Roma refugees, who often do not have identity documents or passports, face discrimination as they seek safe haven in European countries.
By Carol Glatz, Catholic News Service
ROME (CNS) — Lacking documents, fearing violence and needing a host country, many Roma fleeing Ukraine are not able to leave temporary shelters, said two human rights’ experts in Poland.
Elzbieta Mirga-Wójtowicz told Avvenire, the daily newspaper of the Italian bishops’ conference, that a large number of Roma lack passports or identity certificates and “often they do not know where to go.”
“They are forced to set up camp and have become the target of neo-Nazi gangs recently. But the problem is many are stuck” inside welcoming centers that are meant to offer only temporary shelter and assistance, said Mirga-Wójtowicz, who promotes policies for protecting and integrating national and ethnic minorities, especially Roma, in Poland.
Poland has shown tremendous solidarity and generosity in welcoming more than 2 million refugees since the Russian invasion of Ukraine, she said in an interview published March 26. “Every day about 100 Roma arrive at the border from Ukraine” and this number is seen by some as “a problem.”
Joanna Talewicz-Kwiatkowska said life before the conflict already was difficult for the estimated 400,000 Roma in Ukraine, and now those tensions and prejudices have shifted to the border and the nations they flee to. There had been several attacks by mobs, often led by far-right groups, against Roma across Ukraine in recent years, she said.
Roma face racial stereotypes, xenophobia and hatred in many eastern European countries, she said, and when they seek shelter at refugee centers in Poland, “tensions immediately erupt when the other guests see them,” she said.
As a result, they are often housed in separate and undisclosed facilities, otherwise “they risk being attacked,” Talewicz-Kwiatkowska said.
Family ties are important for Roma communities so families can be large, including extended family members, and this makes finding housing or accommodation even more difficult, she said. When no one offers them more permanent shelter, “they are forced to stay at the centers.”
Talewicz-Kwiatkowska, who is of mixed Polish and Roma ancestry, told Avvenire that she was appealing to all Roma communities throughout the European Union to help each other. “Up to now we have organized bus transfers only to Sweden and Germany.”
The second appeal, she said, was to Polish authorities to launch a campaign against anti-Gypsyism, racism, xenophobia and hate speech.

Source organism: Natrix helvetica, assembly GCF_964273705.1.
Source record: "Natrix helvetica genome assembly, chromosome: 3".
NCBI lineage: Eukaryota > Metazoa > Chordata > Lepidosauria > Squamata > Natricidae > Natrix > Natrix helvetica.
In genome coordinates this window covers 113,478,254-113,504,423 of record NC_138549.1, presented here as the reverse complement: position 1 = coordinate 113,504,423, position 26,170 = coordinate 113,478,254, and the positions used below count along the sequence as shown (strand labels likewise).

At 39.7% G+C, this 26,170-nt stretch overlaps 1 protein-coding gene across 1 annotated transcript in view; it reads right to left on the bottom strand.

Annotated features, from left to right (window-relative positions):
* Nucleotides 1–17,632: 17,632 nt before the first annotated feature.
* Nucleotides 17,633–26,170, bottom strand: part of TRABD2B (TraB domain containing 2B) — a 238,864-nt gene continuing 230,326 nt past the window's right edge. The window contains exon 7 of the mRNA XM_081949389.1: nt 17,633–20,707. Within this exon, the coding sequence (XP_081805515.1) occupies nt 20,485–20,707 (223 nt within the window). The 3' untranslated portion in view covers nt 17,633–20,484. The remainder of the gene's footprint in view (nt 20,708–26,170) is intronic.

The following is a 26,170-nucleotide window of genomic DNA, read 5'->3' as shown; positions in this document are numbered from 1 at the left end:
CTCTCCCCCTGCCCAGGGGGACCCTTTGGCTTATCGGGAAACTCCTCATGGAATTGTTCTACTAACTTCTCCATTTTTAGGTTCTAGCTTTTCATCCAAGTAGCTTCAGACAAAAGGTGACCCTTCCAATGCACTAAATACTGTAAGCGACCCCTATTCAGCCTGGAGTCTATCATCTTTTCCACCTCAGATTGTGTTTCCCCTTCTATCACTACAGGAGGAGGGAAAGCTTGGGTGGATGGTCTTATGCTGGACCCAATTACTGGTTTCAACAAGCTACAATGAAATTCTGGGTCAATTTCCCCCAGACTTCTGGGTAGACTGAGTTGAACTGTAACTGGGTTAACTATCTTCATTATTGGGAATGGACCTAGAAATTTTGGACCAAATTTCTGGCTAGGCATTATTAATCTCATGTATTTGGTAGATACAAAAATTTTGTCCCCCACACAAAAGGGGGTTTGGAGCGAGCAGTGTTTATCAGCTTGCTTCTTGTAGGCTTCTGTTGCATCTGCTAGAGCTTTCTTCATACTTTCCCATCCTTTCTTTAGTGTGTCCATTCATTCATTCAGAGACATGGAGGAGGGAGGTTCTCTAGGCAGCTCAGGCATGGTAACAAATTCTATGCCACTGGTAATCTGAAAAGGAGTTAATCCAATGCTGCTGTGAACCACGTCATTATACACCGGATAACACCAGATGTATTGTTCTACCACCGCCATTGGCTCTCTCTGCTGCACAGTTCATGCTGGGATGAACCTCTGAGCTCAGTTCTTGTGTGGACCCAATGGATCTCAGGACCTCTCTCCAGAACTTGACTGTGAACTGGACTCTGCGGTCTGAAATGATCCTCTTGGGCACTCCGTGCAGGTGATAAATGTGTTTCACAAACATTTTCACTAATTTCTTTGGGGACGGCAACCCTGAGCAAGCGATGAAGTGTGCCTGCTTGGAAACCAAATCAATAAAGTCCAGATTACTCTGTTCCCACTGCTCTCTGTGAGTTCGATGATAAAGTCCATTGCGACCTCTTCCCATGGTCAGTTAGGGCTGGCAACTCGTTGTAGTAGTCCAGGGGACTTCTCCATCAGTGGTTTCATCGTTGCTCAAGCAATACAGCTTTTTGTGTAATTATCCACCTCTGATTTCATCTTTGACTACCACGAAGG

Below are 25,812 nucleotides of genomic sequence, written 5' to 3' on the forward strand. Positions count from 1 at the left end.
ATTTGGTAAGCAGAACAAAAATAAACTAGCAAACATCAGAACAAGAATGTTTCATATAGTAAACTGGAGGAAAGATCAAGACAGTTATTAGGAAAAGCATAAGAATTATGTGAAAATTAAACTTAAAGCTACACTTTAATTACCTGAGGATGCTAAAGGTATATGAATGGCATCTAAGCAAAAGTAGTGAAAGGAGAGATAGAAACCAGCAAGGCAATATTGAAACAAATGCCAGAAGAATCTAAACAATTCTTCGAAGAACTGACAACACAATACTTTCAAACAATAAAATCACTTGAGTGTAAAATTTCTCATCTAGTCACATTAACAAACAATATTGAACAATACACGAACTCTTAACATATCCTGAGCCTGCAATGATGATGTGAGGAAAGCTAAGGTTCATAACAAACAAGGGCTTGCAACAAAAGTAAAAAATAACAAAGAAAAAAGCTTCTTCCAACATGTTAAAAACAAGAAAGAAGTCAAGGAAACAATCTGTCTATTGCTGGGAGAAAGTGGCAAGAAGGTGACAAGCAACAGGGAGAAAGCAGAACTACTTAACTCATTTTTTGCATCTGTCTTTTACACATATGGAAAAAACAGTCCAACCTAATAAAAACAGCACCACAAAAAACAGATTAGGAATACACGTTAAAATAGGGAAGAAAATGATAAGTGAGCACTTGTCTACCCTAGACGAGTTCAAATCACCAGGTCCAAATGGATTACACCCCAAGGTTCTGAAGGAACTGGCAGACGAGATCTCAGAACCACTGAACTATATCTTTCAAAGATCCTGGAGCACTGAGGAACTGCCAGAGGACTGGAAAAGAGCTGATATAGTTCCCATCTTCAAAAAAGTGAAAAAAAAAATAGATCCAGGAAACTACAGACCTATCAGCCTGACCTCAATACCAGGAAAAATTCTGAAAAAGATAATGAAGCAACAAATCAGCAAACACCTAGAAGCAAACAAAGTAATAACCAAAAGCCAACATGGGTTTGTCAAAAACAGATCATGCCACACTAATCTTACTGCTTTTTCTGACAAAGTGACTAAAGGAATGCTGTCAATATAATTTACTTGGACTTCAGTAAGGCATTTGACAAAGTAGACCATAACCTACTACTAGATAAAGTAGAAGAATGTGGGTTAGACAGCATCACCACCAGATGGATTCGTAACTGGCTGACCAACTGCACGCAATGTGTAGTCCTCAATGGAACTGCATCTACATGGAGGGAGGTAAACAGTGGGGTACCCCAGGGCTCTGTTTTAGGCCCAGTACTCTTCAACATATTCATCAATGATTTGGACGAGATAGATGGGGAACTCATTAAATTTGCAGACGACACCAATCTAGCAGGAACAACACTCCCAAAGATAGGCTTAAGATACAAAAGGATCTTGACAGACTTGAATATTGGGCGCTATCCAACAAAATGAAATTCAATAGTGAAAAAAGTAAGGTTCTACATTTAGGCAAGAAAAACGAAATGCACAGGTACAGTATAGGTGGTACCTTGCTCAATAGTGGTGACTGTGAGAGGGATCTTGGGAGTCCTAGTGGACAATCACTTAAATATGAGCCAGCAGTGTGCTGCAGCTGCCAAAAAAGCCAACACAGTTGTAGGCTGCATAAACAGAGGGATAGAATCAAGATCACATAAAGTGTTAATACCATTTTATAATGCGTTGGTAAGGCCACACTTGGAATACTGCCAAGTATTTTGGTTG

Meanwhile, other human rights’ advocates called on the United Nations and the European Union to work together to monitor and investigate reports of discrimination and rights violations against Roma and other minorities fleeing Ukraine.
“We have been receiving increasing reports of allegations of discrimination against Roma, people of African descent, Asians and Arabs at the borders with Moldova, Hungary, Poland and the Czech Republic and we are currently working on putting in place reporting mechanisms and collection of evidence,” wrote Gabriela Hrabanova, director of the ERGO Network.
“Foreigners, especially Roma, face discrimination in countries of transit or arrival. When Ukrainians of Slavic origin are welcomed by the population of countries they travel through or to, Roma are often denied access to transportation, accommodation and other assistance provided by volunteers, therefore, they have to rely only on state-supported assistance, which is limited and often is less accessible in remote areas,” she said in letters sent to the U.N. High Commissioner for Human Rights and key officials of the European Union March 8.
Based in Brussels, the ERGO Network mobilizes and connects organizations and individuals to empower Roma communities, combat anti-Gypsyism and establish needed national and European policies.
The network shared with the U.N. and EU a joint letter with more than 400 signatories, including members of the European Parliament and major organizations, calling for solidarity and immediate diplomatic solutions to the war.
“From the Second World War to the Balkan Wars of the late 1990s, history has shown us that in times of war or conflict, the plight of Roma as well as other minorities is continuously ignored. Ethnic minorities are often rendered invisible and further victimized instead of being provided equal protection,” the letter said.
They called on governments and entities to monitor and investigate human rights’ violations and provide equal access to aid for all marginalized and vulnerable people.
The letter also warned “media editors, journalists, and politicians to not monetize the war against Ukraine to promote inflammatory, racist portrayals of marginalized groups, including Roma.”
“Such stories only further stigmatize and victimize minorities and promote the risk of additional violence against these groups,” it said.
Featured image: People who fled Russia’s invasion of Ukraine rest at a local resident’s home, in Tiszabecs, Hungary, March 2, 2022. (CNS photo/Bernadett Szabo, Reuters)